The multi-cloud model is rising in the enterprise
As hybrid cloud environments continue to gain traction in corporate IT, so does the multi-cloud model. With this approach, organizations use a mix of IaaS, offerings and share workloads between them, spreading cloud apps across different service providers. Not only are enterprises embracing hybrid strategies that absorb both online and on-premises resources, but they are also working with multiple cloud providers.
Though business leaders accept the need for cloud adoption with its reduced costs and speedy access to the best and latest resources, many fear locking themselves into a single service provider. Others make use of multiple providers in an attempt to reduce latency problems, and some prefer to pick and choose the most relevant and appropriate product from the range of providers shooting for their unique takes on different benefits.
A recent Microsoft Corp.-commissioned study of 1,734 companies, conducted by 451 Research LLC, finds many flavors of hybrid cloud formations emerging, with 74 percent managing on-premises private clouds with hosted private clouds, 50 percent maintaining on-premises private clouds with public clouds, and 33 percent managing hosted private clouds in conjunction with public cloud services.
Everyone has multiple clouds as well. A majority, 79 percent, work with more than one provider, with 29 percent reporting they work with four or more cloud or hosting vendors.
To be clear, a multi-cloud refers to multiple cloud services from multiple cloud vendors, whereas the hybrid cloud uses both private and public clouds for different functions within an organization.
- Benefits of multi-cloud
People tend to prefer a multi-cloud strategy out of a desire to reduce their dependence on a single vendor (the dreaded vendor “lock-in” scenario) and to ensure they get access to the “latest and greatest” solutions and capabilities.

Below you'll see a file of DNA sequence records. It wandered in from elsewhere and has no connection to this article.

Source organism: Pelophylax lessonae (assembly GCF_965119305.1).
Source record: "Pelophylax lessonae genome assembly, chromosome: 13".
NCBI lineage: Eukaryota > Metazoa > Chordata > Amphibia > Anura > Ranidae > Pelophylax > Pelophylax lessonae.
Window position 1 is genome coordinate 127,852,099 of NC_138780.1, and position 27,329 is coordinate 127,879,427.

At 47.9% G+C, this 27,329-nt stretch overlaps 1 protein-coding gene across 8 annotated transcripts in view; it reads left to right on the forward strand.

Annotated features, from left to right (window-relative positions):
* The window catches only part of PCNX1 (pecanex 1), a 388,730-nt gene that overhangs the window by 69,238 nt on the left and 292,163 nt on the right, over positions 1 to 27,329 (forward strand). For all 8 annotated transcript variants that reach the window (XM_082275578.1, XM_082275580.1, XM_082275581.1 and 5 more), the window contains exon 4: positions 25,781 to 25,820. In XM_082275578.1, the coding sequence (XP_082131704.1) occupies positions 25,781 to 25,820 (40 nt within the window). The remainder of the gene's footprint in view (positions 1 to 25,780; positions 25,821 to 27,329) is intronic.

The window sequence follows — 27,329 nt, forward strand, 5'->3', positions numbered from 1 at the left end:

The approach also provides flexibility in terms of the choice of solutions available, one of which could in fact be a hybrid cloud. With multi-cloud systems, organizations can pick and tailor their solutions, disregarding the customizations or adaptations an individual service provider allows.
Another often mentioned benefit of the multi-cloud is the reduced cost. Most service providers are not providing their individual tools at cutthroat prices, but rather market complete systems competitively. It’s quite possible that choosing single tools from a range of providers to combine into your own system will be far more expensive than making use of a ready-made package from one provider.
Dealing with a range of providers is also likely to mean utilizing data centers in various locations. This requires a certain amount of extra effort on the user’s part, ensuring the regulations and policies of each data center address the needs of their organization. Privacy and security concerns are particularly relevant as many of the cloud services we make use of could leave us vulnerable should they not be appropriately controlled and safeguarded.
- Risks of multi-cloud
The multi-cloud approach also carries some risks, and the most important is the risk of consuming only the lowest common factor from among the multiple providers. There is also the potential cost risk of having to re-implement the application component or implementing it multiple times in different ways. If you have an application specifically written to run on one particular cloud service, for example, where else could you actually run it? On top of that, multi-cloud deployments involving different technologies, interfaces and services are more complex and unfortunately, not typically interoperable.
There are certainly many more details to be aware of when it comes to multi-cloud, and a cloud strategy expert can surely provide guidance on how to assess which type of cloud service should be your primary one, and how to smartly approach application mapping and cloud cost comparison. However, the key thing to remember is that multi-cloud as a formal strategy is a new and sudden idea, but most companies have gotten their arms around it surprisingly quickly.